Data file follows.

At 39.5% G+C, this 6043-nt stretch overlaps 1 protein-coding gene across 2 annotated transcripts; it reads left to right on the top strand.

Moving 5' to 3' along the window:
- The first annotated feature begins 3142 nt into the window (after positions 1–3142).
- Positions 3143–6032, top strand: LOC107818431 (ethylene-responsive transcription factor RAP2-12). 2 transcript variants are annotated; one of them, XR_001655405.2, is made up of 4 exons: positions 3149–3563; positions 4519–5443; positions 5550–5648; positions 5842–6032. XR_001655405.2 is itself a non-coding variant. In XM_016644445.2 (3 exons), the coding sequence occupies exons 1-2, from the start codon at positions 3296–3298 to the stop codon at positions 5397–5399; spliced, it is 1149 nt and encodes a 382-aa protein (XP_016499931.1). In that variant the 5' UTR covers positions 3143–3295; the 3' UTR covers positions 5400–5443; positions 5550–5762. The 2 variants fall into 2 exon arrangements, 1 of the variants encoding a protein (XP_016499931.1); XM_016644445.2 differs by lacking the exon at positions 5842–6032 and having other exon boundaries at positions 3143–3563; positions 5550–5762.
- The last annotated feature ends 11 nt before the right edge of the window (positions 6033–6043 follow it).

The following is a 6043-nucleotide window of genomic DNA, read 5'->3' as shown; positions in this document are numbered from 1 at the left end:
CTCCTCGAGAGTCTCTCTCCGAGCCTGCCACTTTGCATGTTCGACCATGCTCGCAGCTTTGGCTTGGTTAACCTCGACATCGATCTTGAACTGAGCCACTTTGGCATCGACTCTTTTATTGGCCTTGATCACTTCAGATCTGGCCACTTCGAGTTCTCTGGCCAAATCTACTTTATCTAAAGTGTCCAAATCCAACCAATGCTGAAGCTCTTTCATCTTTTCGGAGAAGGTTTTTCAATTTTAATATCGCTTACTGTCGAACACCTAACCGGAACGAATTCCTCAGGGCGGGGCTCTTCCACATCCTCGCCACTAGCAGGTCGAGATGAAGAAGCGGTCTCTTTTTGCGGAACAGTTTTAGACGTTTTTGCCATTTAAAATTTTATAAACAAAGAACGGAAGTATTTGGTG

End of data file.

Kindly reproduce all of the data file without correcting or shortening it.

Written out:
At 39.5% G+C, this 6043-nt stretch overlaps 1 protein-coding gene across 2 annotated transcripts; it reads left to right on the top strand.

Moving 5' to 3' along the window:
- The first annotated feature begins 3142 nt into the window (after positions 1–3142).
- Positions 3143–6032, top strand: LOC107818431 (ethylene-responsive transcription factor RAP2-12). 2 transcript variants are annotated; one of them, XR_001655405.2, is made up of 4 exons: positions 3149–3563; positions 4519–5443; positions 5550–5648; positions 5842–6032. XR_001655405.2 is itself a non-coding variant. In XM_016644445.2 (3 exons), the coding sequence occupies exons 1-2, from the start codon at positions 3296–3298 to the stop codon at positions 5397–5399; spliced, it is 1149 nt and encodes a 382-aa protein (XP_016499931.1). In that variant the 5' UTR covers positions 3143–3295; the 3' UTR covers positions 5400–5443; positions 5550–5762. The 2 variants fall into 2 exon arrangements, 1 of the variants encoding a protein (XP_016499931.1); XM_016644445.2 differs by lacking the exon at positions 5842–6032 and having other exon boundaries at positions 3143–3563; positions 5550–5762.
- The last annotated feature ends 11 nt before the right edge of the window (positions 6033–6043 follow it).

The following is a 6043-nucleotide window of genomic DNA, read 5'->3' as shown; positions in this document are numbered from 1 at the left end:
CTCCTCGAGAGTCTCTCTCCGAGCCTGCCACTTTGCATGTTCGACCATGCTCGCAGCTTTGGCTTGGTTAACCTCGACATCGATCTTGAACTGAGCCACTTTGGCATCGACTCTTTTATTGGCCTTGATCACTTCAGATCTGGCCACTTCGAGTTCTCTGGCCAAATCTACTTTATCTAAAGTGTCCAAATCCAACCAATGCTGAAGCTCTTTCATCTTTTCGGAGAAGGTTTTTCAATTTTAATATCGCTTACTGTCGAACACCTAACCGGAACGAATTCCTCAGGGCGGGGCTCTTCCACATCCTCGCCACTAGCAGGTCGAGATGAAGAAGCGGTCTCTTTTTGCGGAACAGTTTTAGACGTTTTTGCCATTTAAAATTTTATAAACAAAGAACGGAAGTATTTGGTG